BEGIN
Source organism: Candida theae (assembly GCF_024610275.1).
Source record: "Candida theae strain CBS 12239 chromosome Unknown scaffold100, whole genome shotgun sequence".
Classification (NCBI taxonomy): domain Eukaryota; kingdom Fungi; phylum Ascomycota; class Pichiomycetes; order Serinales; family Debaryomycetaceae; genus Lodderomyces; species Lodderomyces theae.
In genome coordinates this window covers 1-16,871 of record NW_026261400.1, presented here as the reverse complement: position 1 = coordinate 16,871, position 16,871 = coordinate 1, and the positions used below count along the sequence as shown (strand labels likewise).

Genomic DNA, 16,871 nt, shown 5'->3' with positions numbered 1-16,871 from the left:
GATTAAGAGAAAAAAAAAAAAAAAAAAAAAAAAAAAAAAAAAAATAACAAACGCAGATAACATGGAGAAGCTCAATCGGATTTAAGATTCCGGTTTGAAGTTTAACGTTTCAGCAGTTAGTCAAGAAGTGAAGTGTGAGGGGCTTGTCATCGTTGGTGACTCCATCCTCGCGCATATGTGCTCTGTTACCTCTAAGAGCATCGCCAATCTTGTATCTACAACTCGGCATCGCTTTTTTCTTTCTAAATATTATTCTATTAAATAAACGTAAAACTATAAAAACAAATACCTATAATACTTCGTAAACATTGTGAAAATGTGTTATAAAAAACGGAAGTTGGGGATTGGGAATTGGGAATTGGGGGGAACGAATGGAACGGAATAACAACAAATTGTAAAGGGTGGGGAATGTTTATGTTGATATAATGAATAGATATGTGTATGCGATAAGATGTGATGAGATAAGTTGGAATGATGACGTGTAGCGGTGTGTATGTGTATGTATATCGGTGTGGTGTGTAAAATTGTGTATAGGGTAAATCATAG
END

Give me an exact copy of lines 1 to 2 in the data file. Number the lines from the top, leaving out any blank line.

Source organism: Candida theae (assembly GCF_024610275.1).
Source record: "Candida theae strain CBS 12239 chromosome Unknown scaffold100, whole genome shotgun sequence".